The specific results of the meeting were:
- —The Soviets continued unwilling to join in an appeal to the parties to restore the cease-fire but proposed working quietly in Tel Aviv and Cairo for a de facto cease-fire.
- —The Soviets continued adamant against arms limitation talks.
- —The Soviets are willing to consider a formulation on peace along lines proposed by the U.S. provided the U.S. is willing to commit itself to total withdrawal, specifically including withdrawal from Gaza and Sharm al-Shaykh. Dobrynin refused to agree to point 2 of our October 28 document but said the Soviet formulation is close to ours.
- —Dobrynin proposed a slight variant of the past Soviet proposal on the relationship between the timing of withdrawal and the entry into effect of peace obligations. This has the effect of advancing Arab de jure acceptance of peace.
- —Dobrynin refused to accept U.S. language on controlling the fedayeen but maintained the Soviets had language in mind that might approximate this.
- —The Soviets no longer accept the present formulation on the Rhodes formula. Dobrynin’s informal alternative went something like this: The parties will have contact between themselves through Jarring with the understanding that he could use various forms.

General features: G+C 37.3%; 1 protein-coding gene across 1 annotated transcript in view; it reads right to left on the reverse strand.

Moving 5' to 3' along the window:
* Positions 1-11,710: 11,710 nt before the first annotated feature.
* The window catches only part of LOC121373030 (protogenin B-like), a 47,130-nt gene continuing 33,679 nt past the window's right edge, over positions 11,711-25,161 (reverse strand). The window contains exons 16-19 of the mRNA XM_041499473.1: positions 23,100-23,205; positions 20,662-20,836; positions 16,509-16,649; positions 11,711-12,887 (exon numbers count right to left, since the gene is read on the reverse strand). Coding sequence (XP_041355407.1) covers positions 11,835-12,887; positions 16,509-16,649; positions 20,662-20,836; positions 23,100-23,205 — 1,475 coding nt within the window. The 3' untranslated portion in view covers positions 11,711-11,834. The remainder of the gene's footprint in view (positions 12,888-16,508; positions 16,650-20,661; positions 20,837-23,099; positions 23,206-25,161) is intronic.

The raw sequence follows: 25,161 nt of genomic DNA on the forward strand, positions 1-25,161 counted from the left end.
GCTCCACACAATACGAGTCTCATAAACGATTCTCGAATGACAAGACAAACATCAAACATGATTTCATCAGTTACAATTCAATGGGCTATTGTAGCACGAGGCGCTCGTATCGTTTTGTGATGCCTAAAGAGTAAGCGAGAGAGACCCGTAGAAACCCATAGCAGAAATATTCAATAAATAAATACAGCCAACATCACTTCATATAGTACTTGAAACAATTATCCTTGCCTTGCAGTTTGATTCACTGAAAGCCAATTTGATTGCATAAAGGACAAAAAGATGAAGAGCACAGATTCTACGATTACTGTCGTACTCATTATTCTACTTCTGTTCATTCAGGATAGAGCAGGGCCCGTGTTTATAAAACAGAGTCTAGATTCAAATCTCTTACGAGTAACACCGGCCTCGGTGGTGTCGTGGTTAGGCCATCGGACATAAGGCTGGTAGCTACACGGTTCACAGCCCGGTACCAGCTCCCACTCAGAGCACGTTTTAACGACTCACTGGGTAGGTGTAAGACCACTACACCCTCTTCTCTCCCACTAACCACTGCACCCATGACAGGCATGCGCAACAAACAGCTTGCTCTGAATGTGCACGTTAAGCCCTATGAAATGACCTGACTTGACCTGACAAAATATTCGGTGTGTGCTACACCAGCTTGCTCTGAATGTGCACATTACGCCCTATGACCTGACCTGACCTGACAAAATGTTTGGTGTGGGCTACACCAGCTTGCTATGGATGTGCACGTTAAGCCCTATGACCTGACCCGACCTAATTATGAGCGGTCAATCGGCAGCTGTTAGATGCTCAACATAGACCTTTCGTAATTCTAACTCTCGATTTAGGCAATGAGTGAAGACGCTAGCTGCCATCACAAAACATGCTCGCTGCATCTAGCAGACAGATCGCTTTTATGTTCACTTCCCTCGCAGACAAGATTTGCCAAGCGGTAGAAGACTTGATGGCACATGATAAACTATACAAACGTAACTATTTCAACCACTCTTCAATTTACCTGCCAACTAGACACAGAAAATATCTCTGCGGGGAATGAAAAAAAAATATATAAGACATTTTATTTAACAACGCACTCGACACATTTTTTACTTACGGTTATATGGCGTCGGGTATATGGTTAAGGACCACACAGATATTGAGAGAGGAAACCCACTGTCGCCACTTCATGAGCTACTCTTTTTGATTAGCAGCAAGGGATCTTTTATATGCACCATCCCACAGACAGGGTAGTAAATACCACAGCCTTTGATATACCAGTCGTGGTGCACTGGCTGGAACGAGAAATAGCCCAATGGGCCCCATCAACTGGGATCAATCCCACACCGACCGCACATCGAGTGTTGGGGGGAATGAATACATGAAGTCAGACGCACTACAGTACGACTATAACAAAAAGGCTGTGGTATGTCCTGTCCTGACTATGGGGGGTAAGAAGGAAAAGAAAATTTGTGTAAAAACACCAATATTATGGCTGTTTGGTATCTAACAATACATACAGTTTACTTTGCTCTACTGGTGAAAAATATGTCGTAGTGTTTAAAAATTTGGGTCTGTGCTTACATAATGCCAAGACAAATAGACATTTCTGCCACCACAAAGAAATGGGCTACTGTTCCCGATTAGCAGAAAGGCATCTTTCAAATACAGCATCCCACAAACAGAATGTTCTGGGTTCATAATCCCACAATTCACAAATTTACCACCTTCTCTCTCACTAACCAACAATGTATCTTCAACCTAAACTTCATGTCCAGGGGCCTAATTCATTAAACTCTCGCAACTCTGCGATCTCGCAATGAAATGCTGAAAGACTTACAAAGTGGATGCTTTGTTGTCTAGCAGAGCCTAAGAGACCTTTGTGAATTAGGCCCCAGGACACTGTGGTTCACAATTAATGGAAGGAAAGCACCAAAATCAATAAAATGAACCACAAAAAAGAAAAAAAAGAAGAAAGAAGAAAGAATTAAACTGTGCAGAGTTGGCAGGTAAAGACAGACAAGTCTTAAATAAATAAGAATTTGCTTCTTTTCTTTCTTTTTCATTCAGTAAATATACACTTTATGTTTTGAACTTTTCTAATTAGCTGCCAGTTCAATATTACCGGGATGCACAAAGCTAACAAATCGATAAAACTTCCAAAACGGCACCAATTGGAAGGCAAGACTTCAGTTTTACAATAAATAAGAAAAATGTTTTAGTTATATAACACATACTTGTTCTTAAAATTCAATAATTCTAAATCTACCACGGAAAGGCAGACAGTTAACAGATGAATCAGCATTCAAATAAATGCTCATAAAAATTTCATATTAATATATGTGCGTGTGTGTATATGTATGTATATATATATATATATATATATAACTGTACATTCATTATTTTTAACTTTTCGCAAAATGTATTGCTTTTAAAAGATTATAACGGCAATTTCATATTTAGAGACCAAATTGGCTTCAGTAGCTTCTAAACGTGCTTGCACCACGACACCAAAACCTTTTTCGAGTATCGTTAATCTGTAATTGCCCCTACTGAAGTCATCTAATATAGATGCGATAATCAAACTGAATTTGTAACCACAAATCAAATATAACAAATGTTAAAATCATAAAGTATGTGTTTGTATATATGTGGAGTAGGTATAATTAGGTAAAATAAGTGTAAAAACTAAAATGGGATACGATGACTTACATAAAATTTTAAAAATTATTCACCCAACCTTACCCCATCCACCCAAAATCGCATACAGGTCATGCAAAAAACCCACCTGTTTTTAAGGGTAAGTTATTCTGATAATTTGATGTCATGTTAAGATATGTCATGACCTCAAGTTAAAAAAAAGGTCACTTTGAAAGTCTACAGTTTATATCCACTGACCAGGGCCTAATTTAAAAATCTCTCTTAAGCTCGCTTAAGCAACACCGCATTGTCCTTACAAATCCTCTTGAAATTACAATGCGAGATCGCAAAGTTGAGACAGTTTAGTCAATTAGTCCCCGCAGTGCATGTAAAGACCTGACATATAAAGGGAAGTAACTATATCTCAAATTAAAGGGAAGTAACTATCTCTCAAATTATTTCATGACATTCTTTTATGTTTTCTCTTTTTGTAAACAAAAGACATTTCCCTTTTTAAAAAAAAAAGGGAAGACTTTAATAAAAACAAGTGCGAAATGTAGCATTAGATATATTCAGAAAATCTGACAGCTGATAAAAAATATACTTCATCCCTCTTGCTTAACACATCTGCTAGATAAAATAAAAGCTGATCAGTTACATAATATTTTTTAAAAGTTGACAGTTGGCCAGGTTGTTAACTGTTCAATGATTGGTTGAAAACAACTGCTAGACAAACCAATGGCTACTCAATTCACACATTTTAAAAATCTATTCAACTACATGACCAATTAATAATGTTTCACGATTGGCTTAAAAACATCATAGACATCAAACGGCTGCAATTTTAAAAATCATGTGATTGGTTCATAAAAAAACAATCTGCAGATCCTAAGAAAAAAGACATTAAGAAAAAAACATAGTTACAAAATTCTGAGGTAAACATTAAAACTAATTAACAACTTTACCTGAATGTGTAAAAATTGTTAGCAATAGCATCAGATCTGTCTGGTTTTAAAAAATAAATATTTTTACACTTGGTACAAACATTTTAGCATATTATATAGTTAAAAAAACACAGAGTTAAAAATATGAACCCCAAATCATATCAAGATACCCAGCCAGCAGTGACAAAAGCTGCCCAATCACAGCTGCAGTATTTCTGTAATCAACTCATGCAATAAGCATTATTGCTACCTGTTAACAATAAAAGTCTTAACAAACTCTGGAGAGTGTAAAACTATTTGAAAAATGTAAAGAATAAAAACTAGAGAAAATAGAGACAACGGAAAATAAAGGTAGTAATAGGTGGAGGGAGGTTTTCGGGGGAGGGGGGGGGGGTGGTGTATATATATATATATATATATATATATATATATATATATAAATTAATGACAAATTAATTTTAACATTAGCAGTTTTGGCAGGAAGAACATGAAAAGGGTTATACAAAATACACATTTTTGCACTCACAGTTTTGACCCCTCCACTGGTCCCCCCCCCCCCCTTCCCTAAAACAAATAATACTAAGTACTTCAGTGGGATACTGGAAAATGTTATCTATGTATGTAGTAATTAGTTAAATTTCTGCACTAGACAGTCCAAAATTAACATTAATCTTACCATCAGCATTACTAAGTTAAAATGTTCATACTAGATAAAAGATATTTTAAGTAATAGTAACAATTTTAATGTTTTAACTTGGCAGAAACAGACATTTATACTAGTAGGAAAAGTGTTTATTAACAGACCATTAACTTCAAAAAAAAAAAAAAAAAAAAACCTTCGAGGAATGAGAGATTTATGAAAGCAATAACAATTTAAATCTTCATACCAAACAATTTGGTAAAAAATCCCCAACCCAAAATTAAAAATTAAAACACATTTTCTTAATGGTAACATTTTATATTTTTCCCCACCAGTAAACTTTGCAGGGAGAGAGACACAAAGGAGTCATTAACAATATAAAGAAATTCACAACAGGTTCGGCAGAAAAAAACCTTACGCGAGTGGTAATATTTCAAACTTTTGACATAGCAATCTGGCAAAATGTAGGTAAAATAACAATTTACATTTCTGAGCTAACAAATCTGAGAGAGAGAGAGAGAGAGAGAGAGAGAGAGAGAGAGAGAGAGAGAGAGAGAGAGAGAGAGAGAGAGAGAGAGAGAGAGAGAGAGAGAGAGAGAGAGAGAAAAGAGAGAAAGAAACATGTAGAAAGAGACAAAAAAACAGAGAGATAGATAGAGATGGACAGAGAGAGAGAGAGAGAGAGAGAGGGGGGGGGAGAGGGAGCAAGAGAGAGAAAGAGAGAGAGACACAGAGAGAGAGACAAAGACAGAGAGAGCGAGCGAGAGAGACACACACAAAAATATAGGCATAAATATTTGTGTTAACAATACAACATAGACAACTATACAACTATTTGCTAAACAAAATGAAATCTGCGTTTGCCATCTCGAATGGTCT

- —Dobrynin insisted that there be specific reference to a UN force at Sharm al-Shaykh, its removal being subject to major power veto. He categorically precluded any Soviet troops being involved in such a force.
Sisco–Dobrynin, April 6 [Tab D]9
Sisco suggested that the Soviets submit in writing any formulation they have in mind on peace and negotiations if they find U.S. formulations of October 28 unsatisfactory. Dobrynin reluctantly agreed to put this request to Moscow.[Page 471]